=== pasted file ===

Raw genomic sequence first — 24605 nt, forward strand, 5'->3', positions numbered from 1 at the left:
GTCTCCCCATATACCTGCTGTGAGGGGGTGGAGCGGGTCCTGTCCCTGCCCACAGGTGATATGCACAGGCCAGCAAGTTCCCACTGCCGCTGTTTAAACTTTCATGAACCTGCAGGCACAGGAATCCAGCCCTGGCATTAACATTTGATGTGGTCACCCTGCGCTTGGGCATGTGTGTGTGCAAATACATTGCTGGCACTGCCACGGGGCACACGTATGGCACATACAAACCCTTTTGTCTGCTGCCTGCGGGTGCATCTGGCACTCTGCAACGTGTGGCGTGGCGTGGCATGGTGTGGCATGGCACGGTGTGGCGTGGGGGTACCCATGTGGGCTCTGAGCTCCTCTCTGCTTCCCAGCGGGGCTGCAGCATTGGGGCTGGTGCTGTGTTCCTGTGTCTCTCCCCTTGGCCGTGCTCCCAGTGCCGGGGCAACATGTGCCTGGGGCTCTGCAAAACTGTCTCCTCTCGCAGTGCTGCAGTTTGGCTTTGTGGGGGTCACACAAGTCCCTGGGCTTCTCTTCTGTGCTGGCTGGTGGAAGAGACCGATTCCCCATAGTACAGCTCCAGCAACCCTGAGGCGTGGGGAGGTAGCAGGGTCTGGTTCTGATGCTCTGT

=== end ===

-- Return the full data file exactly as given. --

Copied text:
Raw genomic sequence first — 24605 nt, forward strand, 5'->3', positions numbered from 1 at the left:
GTCTCCCCATATACCTGCTGTGAGGGGGTGGAGCGGGTCCTGTCCCTGCCCACAGGTGATATGCACAGGCCAGCAAGTTCCCACTGCCGCTGTTTAAACTTTCATGAACCTGCAGGCACAGGAATCCAGCCCTGGCATTAACATTTGATGTGGTCACCCTGCGCTTGGGCATGTGTGTGTGCAAATACATTGCTGGCACTGCCACGGGGCACACGTATGGCACATACAAACCCTTTTGTCTGCTGCCTGCGGGTGCATCTGGCACTCTGCAACGTGTGGCGTGGCGTGGCATGGTGTGGCATGGCACGGTGTGGCGTGGGGGTACCCATGTGGGCTCTGAGCTCCTCTCTGCTTCCCAGCGGGGCTGCAGCATTGGGGCTGGTGCTGTGTTCCTGTGTCTCTCCCCTTGGCCGTGCTCCCAGTGCCGGGGCAACATGTGCCTGGGGCTCTGCAAAACTGTCTCCTCTCGCAGTGCTGCAGTTTGGCTTTGTGGGGGTCACACAAGTCCCTGGGCTTCTCTTCTGTGCTGGCTGGTGGAAGAGACCGATTCCCCATAGTACAGCTCCAGCAACCCTGAGGCGTGGGGAGGTAGCAGGGTCTGGTTCTGATGCTCTGT